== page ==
"Foreigners think we're fighting or cursing," once muttered Heimir Bjorgulfsson, the former spokesman for the Icelandic expatriated ensemble Stilluppsteypa. Taken out of context from an interview with Seymour Glass in Bananafish where Bjorgulfsson was explaining the perception of the Icelandic language, it's an apt description for the inner workings of Stilluppsteypa. This is not to say that this ensemble -- currently the duo of Sigtryggur Berg Sigmarsson and Helgi Thorsson, as Bjorgulfsson departed in early 2002 to pursue other activities -- is without an intelligence. Quite the contrary, Stilluppsteypa are incredibly clever in the chimerical realm located between punk antagonism, liguistic anomalies, obtuse electronica, and utopian experimentalism, all the while managing to offer an absurd agenda intent on blurring the border between the understandable and the ununderstandable. The most recent Stilluppsteypa albums and the solo projects from Sigmarsson and Bjorgulfsson may not sound like Icelandic verbal abuse or fisticuffs, but the logic of disconnection and dis-ease that Stilluppsteypa currently employ has remained a rare constant with their fluctuating aesthetic proclivities.

The publicly announced history of Stilluppsteypa is marred with inconsistencies, in part due to their disdain for absolute truths, but also for their unquenchable thirst for alcohol, which they've admitted to leaving some black holes in their collective past.

Nevertheless a story must be told.

Stilluppsteypa was formed around Christmas of 1991 while the members waited for a bus and suffering through the cold Icelandic winter. The name itself has something to do with "illegal home butchering," done by farmers in opposition to the strict regulations the Icelandic government places upon all agricultural and butchering practices. In recent interviews, Stilluppsteypa have distanced themselves from a meaning to their name, often avoiding a translation altogether and providing a distinct mystery to their name. Maybe they were in fact fighting and cursing on that rock in the Northern Atlantic.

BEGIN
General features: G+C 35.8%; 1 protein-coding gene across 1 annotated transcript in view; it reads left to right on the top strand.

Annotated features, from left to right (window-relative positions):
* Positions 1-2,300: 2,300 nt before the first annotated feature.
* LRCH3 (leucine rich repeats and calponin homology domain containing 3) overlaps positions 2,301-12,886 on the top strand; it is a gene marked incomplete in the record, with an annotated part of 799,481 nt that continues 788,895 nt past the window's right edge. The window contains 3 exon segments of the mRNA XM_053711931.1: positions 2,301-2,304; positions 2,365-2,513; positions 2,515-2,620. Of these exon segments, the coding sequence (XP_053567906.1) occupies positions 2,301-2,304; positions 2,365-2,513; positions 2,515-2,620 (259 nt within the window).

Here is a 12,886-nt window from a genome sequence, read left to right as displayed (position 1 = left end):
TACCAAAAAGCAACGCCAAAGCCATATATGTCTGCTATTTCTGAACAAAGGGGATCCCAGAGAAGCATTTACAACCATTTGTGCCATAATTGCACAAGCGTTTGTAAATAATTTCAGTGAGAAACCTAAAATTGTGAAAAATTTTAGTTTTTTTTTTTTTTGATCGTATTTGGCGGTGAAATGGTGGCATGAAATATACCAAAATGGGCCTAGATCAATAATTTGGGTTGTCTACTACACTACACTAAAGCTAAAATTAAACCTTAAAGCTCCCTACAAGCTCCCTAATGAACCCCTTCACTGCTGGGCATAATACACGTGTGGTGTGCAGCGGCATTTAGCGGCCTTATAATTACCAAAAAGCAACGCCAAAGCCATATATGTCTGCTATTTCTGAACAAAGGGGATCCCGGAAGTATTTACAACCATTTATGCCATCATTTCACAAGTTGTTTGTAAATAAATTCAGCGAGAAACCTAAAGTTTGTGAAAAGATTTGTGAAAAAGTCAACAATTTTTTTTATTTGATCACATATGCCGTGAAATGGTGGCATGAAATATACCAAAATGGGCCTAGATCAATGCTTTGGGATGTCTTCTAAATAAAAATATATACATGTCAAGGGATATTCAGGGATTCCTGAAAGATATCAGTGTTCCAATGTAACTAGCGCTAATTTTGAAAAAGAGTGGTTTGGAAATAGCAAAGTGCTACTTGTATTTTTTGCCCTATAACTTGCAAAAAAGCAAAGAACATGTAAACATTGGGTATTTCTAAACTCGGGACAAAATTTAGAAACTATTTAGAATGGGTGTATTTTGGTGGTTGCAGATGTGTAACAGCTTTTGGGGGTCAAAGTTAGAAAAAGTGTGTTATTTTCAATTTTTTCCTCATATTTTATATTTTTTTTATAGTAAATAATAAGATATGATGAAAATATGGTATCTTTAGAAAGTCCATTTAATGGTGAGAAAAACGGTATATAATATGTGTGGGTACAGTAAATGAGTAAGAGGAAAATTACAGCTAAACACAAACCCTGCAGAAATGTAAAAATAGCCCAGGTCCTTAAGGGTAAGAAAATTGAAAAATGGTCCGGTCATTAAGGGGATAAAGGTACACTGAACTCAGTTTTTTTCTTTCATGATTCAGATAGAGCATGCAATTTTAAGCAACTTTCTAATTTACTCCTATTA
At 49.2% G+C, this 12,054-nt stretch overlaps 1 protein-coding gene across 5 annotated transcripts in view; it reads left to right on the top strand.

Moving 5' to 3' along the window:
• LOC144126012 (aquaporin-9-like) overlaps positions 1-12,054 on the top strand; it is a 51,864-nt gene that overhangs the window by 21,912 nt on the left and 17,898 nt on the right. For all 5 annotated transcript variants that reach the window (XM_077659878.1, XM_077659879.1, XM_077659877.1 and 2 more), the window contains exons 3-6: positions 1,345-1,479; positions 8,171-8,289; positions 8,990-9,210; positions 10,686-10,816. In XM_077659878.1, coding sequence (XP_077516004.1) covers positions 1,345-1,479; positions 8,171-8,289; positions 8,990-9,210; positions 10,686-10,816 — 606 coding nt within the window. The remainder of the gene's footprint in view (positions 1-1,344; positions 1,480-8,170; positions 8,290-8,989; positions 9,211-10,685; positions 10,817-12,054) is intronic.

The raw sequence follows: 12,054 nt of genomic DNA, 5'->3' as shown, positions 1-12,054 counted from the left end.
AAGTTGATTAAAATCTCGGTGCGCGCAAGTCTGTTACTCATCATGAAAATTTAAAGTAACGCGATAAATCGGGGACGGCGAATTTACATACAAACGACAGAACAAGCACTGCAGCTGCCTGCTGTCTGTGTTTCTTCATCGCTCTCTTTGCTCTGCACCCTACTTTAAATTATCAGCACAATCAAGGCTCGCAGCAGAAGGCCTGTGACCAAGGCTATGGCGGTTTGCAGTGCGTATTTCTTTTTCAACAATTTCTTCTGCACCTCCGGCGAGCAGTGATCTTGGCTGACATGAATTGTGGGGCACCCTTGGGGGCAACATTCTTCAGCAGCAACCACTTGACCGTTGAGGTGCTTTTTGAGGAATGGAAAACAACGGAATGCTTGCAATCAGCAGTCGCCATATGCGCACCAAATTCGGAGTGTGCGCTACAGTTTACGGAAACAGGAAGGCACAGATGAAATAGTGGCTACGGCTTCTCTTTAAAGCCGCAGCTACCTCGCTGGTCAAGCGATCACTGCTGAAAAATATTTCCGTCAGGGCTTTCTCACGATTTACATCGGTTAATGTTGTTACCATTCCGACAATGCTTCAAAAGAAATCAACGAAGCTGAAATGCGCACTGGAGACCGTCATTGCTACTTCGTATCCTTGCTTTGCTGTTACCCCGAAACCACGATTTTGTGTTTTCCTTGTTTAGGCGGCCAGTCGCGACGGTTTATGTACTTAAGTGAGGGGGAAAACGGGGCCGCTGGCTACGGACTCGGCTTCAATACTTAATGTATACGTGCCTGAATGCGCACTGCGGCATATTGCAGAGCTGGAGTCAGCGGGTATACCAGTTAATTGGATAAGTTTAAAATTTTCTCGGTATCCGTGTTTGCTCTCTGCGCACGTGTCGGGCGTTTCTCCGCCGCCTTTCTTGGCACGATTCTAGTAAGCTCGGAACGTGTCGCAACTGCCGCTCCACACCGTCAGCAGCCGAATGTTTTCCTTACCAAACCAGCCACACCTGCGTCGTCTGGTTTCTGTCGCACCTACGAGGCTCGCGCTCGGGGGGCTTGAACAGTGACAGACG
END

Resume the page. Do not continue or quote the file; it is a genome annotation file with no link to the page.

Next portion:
None of the members of Stilluppsteypa began with much musical training. Helgi and Heimir may have had some piano lessons at a very early age, but those were quickly deprogrammed as all of the members of the band had enrolled in various, unknown punk bands in the late '80s and early '90s. Thier punk as fuck attitude certainly inspired their name as an invocation of repulsion from the rest of Reykjavik and still runs through their work, albeit with a far more subtle application. Car Dirty With Jam on a Busy Street andTaxi To Tijuana -- while still not widely heard -- are the earliest recordings of Stilluppsteypa to emigrate from Iceland. Both from 1995, these horrific mutations of garage-punk, shredding the Venture's expressive guitar tremolo with cancerous pulsations from analogue electronic knob twaddle, horror film dialogue, and the dumbest rhythm pre-sets on their drum machines. These recordings had more than a few passing resemblances to the art-damaged languages being uttered at the same time in Japan by the Boredoms, Melt-Banana, and the Space Streakings. While punk invoked a DIY attitude for Stilluppsteypa and provided a vehicle to proclaim allegiances with disparate signifiers of brokenness and disconnection, the traditional aesthetics of punk (guitars, bass, drums, and seductive / evocative singer) didn't sit well with Stilluppsteypa.